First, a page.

Anyone who has lived in China for any length of time will know what I mean by a “Bad China Day (BCD)”. Everyone gets them. It is a day where nothing seems to go right and no matter how much you like China, for a spell you hate it with venomous loathing. There may be good reasons to feel bad that particular day, but often there aren’t. You just feel all the frustration and insanity piling up against your door.
I had one of those days yesterday.
I decided to go to stick some money into my prepaid bus IC card. I usually fill it up with ¥100 at a time, which lasts me about a year. I walk most places. Not only does the card save you having to worry about having the correct loose change, but you even get a little discount (¥0.10) on each trip!
I arrived at the bus company office on 广雅路 to find the entire aged population of the city standing in a long, snaking line heading miles back through the adjacent market space. Looks like I’d picked the pensioners’ free bus pass issuing day (actually, it goes on for 6 days!)
That was enough to trigger a full blown BCD.
I then had to go out into the countryside to pick up some work. That is never a good thing! Then went to catch my bus back to the city. I was standing at the bus stop when I realised I’d left my USB hard drive attached to the computer in my country home. That 1T hard drive is my central nervous system. I need it. So off I trek through the drizzle and cold to get it. Of course, then I missed my bus and had a freezing 20 minute wait for the next one.
Happy chappy, I wasn’t.
I had arranged to meet a dear friend for dinner. She is going to Washington State in September to do a master’s degree, and while I am delighted that she has this opportunity, I am going to miss her enormously.
When she arrived at our chosen venue, she told me that although she is going to the US in September, she first has to do some pre-MA training in Beijing and is leaving next week for five months, before going directly from there to the US. I had unknowingly turned up for a farewell dinner with one of my best friends.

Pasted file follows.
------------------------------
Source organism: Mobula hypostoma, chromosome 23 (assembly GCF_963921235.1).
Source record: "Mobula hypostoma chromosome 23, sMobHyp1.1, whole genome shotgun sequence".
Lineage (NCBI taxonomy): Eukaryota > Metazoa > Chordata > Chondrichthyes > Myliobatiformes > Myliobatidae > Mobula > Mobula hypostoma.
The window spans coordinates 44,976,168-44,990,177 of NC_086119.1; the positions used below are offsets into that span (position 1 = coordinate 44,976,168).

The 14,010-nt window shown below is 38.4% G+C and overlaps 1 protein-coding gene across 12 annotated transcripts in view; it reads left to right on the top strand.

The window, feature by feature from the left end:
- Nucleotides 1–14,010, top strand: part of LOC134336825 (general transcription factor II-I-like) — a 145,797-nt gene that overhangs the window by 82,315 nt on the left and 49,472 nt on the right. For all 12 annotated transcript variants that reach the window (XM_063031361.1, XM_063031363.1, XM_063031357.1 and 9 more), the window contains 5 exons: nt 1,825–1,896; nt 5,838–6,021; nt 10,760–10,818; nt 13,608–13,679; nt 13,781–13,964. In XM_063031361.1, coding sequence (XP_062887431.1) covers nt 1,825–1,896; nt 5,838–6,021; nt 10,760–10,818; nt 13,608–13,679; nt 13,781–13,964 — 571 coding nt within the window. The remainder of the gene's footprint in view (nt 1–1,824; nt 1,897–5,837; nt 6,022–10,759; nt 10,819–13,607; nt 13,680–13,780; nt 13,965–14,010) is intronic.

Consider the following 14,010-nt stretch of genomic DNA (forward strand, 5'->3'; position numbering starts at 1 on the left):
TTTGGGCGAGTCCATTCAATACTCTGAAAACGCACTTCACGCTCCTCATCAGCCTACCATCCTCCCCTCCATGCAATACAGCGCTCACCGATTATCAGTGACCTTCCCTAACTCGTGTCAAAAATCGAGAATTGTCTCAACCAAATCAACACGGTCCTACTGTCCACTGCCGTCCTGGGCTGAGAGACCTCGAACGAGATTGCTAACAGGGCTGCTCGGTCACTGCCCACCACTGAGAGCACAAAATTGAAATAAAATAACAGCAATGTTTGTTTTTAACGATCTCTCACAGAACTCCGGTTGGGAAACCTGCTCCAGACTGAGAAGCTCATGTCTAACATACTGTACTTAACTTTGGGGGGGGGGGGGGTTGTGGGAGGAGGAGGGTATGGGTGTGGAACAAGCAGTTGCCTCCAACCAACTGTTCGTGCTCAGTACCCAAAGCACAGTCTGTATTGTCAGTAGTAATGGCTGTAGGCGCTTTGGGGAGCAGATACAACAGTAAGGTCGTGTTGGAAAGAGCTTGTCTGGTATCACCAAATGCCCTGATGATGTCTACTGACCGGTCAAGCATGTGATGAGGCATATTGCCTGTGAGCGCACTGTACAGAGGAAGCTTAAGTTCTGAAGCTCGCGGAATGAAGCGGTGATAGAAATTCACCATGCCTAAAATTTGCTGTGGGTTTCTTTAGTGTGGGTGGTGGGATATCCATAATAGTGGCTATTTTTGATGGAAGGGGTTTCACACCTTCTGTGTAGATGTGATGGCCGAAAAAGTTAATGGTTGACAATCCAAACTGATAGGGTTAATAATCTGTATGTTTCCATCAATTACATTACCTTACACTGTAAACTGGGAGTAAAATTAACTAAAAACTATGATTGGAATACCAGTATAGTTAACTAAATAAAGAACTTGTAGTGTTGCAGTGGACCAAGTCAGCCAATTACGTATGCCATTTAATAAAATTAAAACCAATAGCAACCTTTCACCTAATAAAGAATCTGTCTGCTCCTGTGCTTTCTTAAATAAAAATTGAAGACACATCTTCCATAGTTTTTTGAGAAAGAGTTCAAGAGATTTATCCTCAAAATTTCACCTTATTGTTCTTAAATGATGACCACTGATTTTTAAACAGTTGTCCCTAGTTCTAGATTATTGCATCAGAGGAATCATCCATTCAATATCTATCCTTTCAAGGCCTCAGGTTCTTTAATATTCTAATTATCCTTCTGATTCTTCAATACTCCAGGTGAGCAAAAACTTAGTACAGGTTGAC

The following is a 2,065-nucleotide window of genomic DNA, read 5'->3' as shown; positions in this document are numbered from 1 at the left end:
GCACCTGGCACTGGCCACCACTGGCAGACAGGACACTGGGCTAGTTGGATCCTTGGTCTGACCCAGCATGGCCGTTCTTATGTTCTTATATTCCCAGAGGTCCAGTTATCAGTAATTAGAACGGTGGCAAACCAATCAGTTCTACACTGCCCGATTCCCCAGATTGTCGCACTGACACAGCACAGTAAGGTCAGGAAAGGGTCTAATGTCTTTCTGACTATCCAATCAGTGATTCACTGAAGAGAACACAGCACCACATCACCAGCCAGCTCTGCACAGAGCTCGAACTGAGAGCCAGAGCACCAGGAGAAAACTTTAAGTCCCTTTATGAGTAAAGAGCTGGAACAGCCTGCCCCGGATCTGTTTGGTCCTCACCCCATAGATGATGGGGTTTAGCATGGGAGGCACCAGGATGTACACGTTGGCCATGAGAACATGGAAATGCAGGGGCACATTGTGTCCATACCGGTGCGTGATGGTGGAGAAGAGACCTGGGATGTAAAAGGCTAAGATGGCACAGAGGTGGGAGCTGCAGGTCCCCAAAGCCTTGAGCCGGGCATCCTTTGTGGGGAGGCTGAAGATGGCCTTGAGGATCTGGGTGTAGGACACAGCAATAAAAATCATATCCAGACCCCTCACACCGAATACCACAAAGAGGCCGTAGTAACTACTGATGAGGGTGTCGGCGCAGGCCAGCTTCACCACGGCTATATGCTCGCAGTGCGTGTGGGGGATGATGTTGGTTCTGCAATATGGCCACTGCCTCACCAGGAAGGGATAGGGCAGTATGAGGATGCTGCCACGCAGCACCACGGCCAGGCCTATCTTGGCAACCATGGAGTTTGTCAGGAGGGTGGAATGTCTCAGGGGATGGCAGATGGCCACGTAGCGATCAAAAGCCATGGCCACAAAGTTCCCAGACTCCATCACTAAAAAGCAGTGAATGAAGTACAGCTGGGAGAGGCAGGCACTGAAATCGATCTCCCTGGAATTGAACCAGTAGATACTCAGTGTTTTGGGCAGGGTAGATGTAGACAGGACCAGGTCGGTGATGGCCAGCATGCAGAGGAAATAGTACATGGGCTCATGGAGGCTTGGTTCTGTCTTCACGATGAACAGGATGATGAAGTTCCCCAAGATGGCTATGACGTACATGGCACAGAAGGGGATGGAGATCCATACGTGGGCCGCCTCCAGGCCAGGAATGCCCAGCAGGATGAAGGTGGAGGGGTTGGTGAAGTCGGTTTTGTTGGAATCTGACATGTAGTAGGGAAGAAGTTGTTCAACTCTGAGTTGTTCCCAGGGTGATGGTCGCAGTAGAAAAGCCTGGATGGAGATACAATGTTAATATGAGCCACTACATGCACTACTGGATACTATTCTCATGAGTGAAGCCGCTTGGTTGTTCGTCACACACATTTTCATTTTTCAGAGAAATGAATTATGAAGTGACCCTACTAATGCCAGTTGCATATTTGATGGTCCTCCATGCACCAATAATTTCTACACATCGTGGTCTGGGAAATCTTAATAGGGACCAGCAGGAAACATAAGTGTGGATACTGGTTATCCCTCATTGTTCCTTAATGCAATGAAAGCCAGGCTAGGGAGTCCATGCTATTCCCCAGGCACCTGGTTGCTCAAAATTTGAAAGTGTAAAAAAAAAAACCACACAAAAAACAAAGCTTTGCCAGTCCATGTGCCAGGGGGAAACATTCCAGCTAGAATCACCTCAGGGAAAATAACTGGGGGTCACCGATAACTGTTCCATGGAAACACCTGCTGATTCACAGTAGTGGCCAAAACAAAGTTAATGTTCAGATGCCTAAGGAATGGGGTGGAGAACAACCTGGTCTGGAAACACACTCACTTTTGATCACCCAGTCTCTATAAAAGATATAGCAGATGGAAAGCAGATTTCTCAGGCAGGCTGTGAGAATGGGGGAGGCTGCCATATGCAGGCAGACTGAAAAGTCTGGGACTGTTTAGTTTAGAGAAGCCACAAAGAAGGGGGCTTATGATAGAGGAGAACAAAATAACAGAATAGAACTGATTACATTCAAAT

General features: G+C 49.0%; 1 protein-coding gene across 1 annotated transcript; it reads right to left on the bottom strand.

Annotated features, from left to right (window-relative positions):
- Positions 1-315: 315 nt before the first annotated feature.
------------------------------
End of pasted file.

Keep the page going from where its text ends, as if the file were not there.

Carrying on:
It was a strange meal. Not the food which was fine. But, most unusually, I just wasn’t in an eating mood. Her announcement had thrown me a total loop. We tried to remain upbeat, but I am sure anyone could see we weren’t succeeding. For the first time in the many years I have known her, we didn’t know what to say.
Eventually, although we tried to delay it, it became time to go. We walked home (she lives very near me) and said our tearful goodbyes with a hug. I had a bit further to go and I walked the last stretch feeling utterly depressed.
I got home to my Liuzhou place and found that my home computer, on which I write 99% of this blog and do all my work on, had died completely. Stone cold dead. Also, I couldn’t recharge the failing battery in my cell phone as I use the USB connection from the computer to the phone for that – the charger is in the countryside.
It was too late to do anything about it (the computer shops were all closed. I had just walked past them all. I live almost next door to Liuzhou’s main computer shop area), so I just sat there staring at the dead monitor, a now blind window to my world. I felt empty. I was no longer depressed. Depression is a something. I felt nothing. I went to bed hours earlier than I ever normally do.
This morning, I carried my dead PC across the road and half an hour later, with some parts and ¥150 lighter in my pocket, I was back home and reconnected to the world. It even stopped drizzling for long enough for me to get there and back.
So, I’m back on track, more or less. I still feel the immense sadness that my friend is going, but also deep happiness for her. She has had a shitty couple of years and deserves some adventure.
(Friday Food is taking a break this week for technical and personal reasons. Back next week.)
Have a Good China Day. They are a lot better. Believe me.